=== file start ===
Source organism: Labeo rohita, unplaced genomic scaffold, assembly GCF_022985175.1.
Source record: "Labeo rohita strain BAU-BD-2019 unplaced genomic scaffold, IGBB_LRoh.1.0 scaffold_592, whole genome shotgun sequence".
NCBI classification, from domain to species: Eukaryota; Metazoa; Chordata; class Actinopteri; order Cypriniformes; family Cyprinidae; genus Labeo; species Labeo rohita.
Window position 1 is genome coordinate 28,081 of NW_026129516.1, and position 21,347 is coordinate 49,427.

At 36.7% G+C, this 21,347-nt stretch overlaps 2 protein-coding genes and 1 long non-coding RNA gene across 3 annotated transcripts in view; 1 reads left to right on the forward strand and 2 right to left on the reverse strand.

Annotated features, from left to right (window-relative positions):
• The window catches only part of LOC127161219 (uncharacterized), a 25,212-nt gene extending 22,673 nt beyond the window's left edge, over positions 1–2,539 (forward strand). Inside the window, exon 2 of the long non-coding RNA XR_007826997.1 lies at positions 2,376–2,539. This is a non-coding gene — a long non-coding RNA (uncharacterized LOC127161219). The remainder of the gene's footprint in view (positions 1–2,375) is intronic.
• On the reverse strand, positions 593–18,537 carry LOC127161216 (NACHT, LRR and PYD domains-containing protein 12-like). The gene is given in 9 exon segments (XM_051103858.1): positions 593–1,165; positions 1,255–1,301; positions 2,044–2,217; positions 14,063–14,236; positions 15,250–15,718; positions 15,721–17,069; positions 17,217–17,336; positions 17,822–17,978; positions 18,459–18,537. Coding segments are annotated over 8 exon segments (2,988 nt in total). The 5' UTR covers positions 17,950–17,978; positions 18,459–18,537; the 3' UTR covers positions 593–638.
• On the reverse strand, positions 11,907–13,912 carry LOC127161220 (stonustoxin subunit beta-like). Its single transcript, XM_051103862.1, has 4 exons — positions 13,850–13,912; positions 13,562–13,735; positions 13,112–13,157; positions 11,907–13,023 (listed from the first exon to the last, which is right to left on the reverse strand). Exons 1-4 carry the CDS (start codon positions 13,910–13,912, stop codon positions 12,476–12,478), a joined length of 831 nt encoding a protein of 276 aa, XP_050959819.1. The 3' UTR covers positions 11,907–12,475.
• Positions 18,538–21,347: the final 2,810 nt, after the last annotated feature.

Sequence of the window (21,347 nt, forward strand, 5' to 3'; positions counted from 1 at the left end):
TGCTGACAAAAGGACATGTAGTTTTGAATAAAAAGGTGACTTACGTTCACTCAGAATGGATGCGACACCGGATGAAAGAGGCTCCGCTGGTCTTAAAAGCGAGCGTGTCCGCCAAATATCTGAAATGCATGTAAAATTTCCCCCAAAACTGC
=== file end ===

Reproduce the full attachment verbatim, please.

Source organism: Labeo rohita, unplaced genomic scaffold, assembly GCF_022985175.1.
Source record: "Labeo rohita strain BAU-BD-2019 unplaced genomic scaffold, IGBB_LRoh.1.0 scaffold_592, whole genome shotgun sequence".
NCBI classification, from domain to species: Eukaryota; Metazoa; Chordata; class Actinopteri; order Cypriniformes; family Cyprinidae; genus Labeo; species Labeo rohita.
Window position 1 is genome coordinate 28,081 of NW_026129516.1, and position 21,347 is coordinate 49,427.

At 36.7% G+C, this 21,347-nt stretch overlaps 2 protein-coding genes and 1 long non-coding RNA gene across 3 annotated transcripts in view; 1 reads left to right on the forward strand and 2 right to left on the reverse strand.

Annotated features, from left to right (window-relative positions):
• The window catches only part of LOC127161219 (uncharacterized), a 25,212-nt gene extending 22,673 nt beyond the window's left edge, over positions 1–2,539 (forward strand). Inside the window, exon 2 of the long non-coding RNA XR_007826997.1 lies at positions 2,376–2,539. This is a non-coding gene — a long non-coding RNA (uncharacterized LOC127161219). The remainder of the gene's footprint in view (positions 1–2,375) is intronic.
• On the reverse strand, positions 593–18,537 carry LOC127161216 (NACHT, LRR and PYD domains-containing protein 12-like). The gene is given in 9 exon segments (XM_051103858.1): positions 593–1,165; positions 1,255–1,301; positions 2,044–2,217; positions 14,063–14,236; positions 15,250–15,718; positions 15,721–17,069; positions 17,217–17,336; positions 17,822–17,978; positions 18,459–18,537. Coding segments are annotated over 8 exon segments (2,988 nt in total). The 5' UTR covers positions 17,950–17,978; positions 18,459–18,537; the 3' UTR covers positions 593–638.
• On the reverse strand, positions 11,907–13,912 carry LOC127161220 (stonustoxin subunit beta-like). Its single transcript, XM_051103862.1, has 4 exons — positions 13,850–13,912; positions 13,562–13,735; positions 13,112–13,157; positions 11,907–13,023 (listed from the first exon to the last, which is right to left on the reverse strand). Exons 1-4 carry the CDS (start codon positions 13,910–13,912, stop codon positions 12,476–12,478), a joined length of 831 nt encoding a protein of 276 aa, XP_050959819.1. The 3' UTR covers positions 11,907–12,475.
• Positions 18,538–21,347: the final 2,810 nt, after the last annotated feature.

Sequence of the window (21,347 nt, forward strand, 5' to 3'; positions counted from 1 at the left end):
TGCTGACAAAAGGACATGTAGTTTTGAATAAAAAGGTGACTTACGTTCACTCAGAATGGATGCGACACCGGATGAAAGAGGCTCCGCTGGTCTTAAAAGCGAGCGTGTCCGCCAAATATCTGAAATGCATGTAAAATTTCCCCCAAAACTGC